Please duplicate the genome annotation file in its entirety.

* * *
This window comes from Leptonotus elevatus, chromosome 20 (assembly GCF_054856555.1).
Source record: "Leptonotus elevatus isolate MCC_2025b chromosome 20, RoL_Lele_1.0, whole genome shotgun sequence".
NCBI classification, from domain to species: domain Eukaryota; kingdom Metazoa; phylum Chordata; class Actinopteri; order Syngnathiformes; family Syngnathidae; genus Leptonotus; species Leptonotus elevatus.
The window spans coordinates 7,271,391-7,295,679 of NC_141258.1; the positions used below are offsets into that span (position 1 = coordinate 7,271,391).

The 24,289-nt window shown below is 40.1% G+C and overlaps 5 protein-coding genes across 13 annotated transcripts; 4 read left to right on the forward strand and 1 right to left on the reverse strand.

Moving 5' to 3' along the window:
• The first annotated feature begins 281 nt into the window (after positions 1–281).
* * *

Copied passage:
This window comes from Leptonotus elevatus, chromosome 20 (assembly GCF_054856555.1).
Source record: "Leptonotus elevatus isolate MCC_2025b chromosome 20, RoL_Lele_1.0, whole genome shotgun sequence".
NCBI classification, from domain to species: domain Eukaryota; kingdom Metazoa; phylum Chordata; class Actinopteri; order Syngnathiformes; family Syngnathidae; genus Leptonotus; species Leptonotus elevatus.
The window spans coordinates 7,271,391-7,295,679 of NC_141258.1; the positions used below are offsets into that span (position 1 = coordinate 7,271,391).

The 24,289-nt window shown below is 40.1% G+C and overlaps 5 protein-coding genes across 13 annotated transcripts; 4 read left to right on the forward strand and 1 right to left on the reverse strand.

Moving 5' to 3' along the window:
• The first annotated feature begins 281 nt into the window (after positions 1–281).